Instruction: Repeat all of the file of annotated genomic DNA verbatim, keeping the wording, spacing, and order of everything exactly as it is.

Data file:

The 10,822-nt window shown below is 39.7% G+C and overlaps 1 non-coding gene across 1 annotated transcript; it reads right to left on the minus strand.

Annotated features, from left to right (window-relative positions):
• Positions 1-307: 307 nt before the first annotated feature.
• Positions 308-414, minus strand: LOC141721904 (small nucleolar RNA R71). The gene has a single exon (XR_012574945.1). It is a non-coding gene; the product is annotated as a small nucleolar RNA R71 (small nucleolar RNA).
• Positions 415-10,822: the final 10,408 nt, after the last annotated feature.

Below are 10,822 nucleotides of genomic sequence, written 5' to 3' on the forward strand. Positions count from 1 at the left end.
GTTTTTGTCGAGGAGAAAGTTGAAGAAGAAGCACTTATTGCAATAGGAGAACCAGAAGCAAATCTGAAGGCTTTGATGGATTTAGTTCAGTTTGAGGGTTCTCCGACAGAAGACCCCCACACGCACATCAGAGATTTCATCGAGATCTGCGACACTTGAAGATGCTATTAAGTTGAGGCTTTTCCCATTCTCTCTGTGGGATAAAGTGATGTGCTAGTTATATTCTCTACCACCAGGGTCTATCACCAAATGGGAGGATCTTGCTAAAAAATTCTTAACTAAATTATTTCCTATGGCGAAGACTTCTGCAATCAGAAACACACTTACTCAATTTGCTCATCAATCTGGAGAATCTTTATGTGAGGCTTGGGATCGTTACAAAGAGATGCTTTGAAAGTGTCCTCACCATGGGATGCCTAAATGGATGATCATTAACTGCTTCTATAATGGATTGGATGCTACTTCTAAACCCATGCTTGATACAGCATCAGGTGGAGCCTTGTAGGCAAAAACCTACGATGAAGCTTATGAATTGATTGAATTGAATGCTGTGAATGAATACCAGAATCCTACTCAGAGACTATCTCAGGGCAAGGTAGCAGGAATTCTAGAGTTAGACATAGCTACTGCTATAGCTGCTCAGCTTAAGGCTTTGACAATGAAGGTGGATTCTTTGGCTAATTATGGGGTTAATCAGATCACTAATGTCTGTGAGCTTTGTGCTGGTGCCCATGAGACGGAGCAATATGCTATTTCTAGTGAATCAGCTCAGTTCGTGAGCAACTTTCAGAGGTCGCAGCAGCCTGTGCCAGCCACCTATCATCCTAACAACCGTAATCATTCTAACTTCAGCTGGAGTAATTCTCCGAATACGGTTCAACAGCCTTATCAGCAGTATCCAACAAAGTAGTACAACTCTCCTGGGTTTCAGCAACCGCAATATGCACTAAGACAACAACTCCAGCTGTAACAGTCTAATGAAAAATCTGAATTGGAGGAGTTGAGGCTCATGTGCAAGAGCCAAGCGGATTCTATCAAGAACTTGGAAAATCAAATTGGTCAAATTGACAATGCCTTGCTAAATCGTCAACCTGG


The 10,822-nt window shown below is 39.7% G+C and overlaps 1 non-coding gene across 1 annotated transcript; it reads right to left on the minus strand.

Annotated features, from left to right (window-relative positions):
• Positions 1-307: 307 nt before the first annotated feature.
• Positions 308-414, minus strand: LOC141721904 (small nucleolar RNA R71). The gene has a single exon (XR_012574945.1). It is a non-coding gene; the product is annotated as a small nucleolar RNA R71 (small nucleolar RNA).
• Positions 415-10,822: the final 10,408 nt, after the last annotated feature.

Below are 10,822 nucleotides of genomic sequence, written 5' to 3' on the forward strand. Positions count from 1 at the left end.
GTTTTTGTCGAGGAGAAAGTTGAAGAAGAAGCACTTATTGCAATAGGAGAACCAGAAGCAAATCTGAAGGCTTTGATGGATTTAGTTCAGTTTGAGGGTTCTCCGACAGAAGACCCCCACACGCACATCAGAGATTTCATCGAGATCTGCGACACTTGAAGATGCTATTAAGTTGAGGCTTTTCCCATTCTCTCTGTGGGATAAAGTGATGTGCTAGTTATATTCTCTACCACCAGGGTCTATCACCAAATGGGAGGATCTTGCTAAAAAATTCTTAACTAAATTATTTCCTATGGCGAAGACTTCTGCAATCAGAAACACACTTACTCAATTTGCTCATCAATCTGGAGAATCTTTATGTGAGGCTTGGGATCGTTACAAAGAGATGCTTTGAAAGTGTCCTCACCATGGGATGCCTAAATGGATGATCATTAACTGCTTCTATAATGGATTGGATGCTACTTCTAAACCCATGCTTGATACAGCATCAGGTGGAGCCTTGTAGGCAAAAACCTACGATGAAGCTTATGAATTGATTGAATTGAATGCTGTGAATGAATACCAGAATCCTACTCAGAGACTATCTCAGGGCAAGGTAGCAGGAATTCTAGAGTTAGACATAGCTACTGCTATAGCTGCTCAGCTTAAGGCTTTGACAATGAAGGTGGATTCTTTGGCTAATTATGGGGTTAATCAGATCACTAATGTCTGTGAGCTTTGTGCTGGTGCCCATGAGACGGAGCAATATGCTATTTCTAGTGAATCAGCTCAGTTCGTGAGCAACTTTCAGAGGTCGCAGCAGCCTGTGCCAGCCACCTATCATCCTAACAACCGTAATCATTCTAACTTCAGCTGGAGTAATTCTCCGAATACGGTTCAACAGCCTTATCAGCAGTATCCAACAAAGTAGTACAACTCTCCTGGGTTTCAGCAACCGCAATATGCACTAAGACAACAACTCCAGCTGTAACAGTCTAATGAAAAATCTGAATTGGAGGAGTTGAGGCTCATGTGCAAGAGCCAAGCGGATTCTATCAAGAACTTGGAAAATCAAATTGGTCAAATTGACAATGCCTTGCTAAATCGTCAACCTGG